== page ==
The Green Woodpecker is the largest of the three woodpeckers that breed in Britain,
and its loud laughing call has earned it the country name of the 'Yaffle'.
My usual view of this bird is,
It has a heavy-looking body, green mantle and wings, yellowish rump and whitish underparts. The crown and nape are red, with a black marking around the white eye.
Females can be told from males by their completely black moustache and smaller eye-patch. Males have a streak of red along their black moustaches.
The tail is short, blackish with green barring, the bill is strong, and grey-black.
The legs are olive-grey.
Juveniles are copiously streaked and barred on the face, neck and underparts. Also, their upperparts are greyer with scattered pale spots and the moustache is speckled.
They resemble adults after moulting in August-November.
They have an undulating flight, and will climb up tree trunks and branches, and move around to be on the side away from anyone watching.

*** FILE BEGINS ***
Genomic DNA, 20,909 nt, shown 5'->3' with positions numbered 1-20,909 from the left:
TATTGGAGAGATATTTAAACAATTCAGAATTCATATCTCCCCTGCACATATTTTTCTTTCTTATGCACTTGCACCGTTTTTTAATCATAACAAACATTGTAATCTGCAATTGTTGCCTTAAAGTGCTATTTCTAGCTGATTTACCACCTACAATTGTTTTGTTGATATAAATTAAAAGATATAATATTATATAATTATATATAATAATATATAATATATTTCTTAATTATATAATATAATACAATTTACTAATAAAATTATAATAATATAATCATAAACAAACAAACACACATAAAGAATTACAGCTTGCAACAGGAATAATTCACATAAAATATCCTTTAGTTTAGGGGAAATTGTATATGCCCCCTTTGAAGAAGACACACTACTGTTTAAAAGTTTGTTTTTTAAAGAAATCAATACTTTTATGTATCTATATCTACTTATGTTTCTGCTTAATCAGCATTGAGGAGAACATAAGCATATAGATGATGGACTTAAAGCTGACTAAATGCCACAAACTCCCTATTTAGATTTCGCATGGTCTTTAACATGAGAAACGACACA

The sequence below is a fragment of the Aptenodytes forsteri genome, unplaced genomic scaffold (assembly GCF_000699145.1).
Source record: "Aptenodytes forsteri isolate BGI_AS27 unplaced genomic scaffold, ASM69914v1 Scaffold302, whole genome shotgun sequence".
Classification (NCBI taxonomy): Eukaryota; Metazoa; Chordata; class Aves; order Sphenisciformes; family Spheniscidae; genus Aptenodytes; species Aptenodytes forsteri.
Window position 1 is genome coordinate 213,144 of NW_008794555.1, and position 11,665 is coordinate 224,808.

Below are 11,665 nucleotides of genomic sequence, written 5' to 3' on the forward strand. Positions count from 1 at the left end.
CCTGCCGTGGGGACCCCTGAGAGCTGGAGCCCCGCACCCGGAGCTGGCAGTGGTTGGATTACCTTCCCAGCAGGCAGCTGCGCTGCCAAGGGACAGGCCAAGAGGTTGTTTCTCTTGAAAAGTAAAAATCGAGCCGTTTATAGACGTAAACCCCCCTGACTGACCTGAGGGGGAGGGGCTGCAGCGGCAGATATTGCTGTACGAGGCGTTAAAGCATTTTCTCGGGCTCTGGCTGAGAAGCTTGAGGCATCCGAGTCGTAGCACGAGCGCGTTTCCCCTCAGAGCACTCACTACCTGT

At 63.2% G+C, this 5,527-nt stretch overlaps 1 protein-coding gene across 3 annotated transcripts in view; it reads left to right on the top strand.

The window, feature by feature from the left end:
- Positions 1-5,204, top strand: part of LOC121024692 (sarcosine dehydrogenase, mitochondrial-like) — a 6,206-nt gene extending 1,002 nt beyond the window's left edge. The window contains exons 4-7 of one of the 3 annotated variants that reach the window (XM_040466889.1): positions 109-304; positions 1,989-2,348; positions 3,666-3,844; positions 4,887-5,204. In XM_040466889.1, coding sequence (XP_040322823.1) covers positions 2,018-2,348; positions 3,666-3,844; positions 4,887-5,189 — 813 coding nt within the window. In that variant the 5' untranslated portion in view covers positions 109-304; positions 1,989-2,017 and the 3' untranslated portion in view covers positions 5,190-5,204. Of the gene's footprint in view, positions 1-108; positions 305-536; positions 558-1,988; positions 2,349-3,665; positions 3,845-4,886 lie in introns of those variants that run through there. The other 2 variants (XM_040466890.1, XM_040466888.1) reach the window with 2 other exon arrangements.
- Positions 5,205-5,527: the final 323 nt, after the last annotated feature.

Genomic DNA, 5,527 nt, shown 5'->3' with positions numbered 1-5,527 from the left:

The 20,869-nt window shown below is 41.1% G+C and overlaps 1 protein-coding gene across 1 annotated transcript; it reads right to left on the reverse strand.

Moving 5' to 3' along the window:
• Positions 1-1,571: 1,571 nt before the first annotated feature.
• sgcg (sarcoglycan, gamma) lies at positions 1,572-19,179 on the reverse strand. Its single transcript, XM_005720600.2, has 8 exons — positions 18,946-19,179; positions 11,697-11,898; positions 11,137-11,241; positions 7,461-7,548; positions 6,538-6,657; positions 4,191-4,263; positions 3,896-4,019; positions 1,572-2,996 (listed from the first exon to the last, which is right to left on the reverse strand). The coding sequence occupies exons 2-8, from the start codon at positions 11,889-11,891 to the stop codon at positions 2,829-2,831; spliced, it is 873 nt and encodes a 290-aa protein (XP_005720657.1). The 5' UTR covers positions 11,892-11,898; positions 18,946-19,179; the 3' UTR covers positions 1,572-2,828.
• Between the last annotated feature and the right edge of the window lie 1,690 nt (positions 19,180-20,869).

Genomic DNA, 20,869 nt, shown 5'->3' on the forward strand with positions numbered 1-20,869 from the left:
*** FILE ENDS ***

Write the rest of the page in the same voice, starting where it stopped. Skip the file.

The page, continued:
As with other woodpeckers, the stiff tail feathers are used as a prop when it is clinging to a tree and its toes are specially arranged with two pointing forwards and two backwards.
They are a woodland bird and feed on insects, such as ants, beetles and caterpillars, by extracting them from crevices in trees with their long sticky tongue. The tongue of the Green Woodpecker is so long (10cm) it has to be curled round its skull. The tongue, which is armed with barbs at the end, is used for extracting ants.
They are often seen feeding on ants on the ground, in garden lawns and pastures.
A handsome bird
To finish, a short video clip of a juvenile, taken at my local lake.
More birds from around the world can be seen at Springmans WBW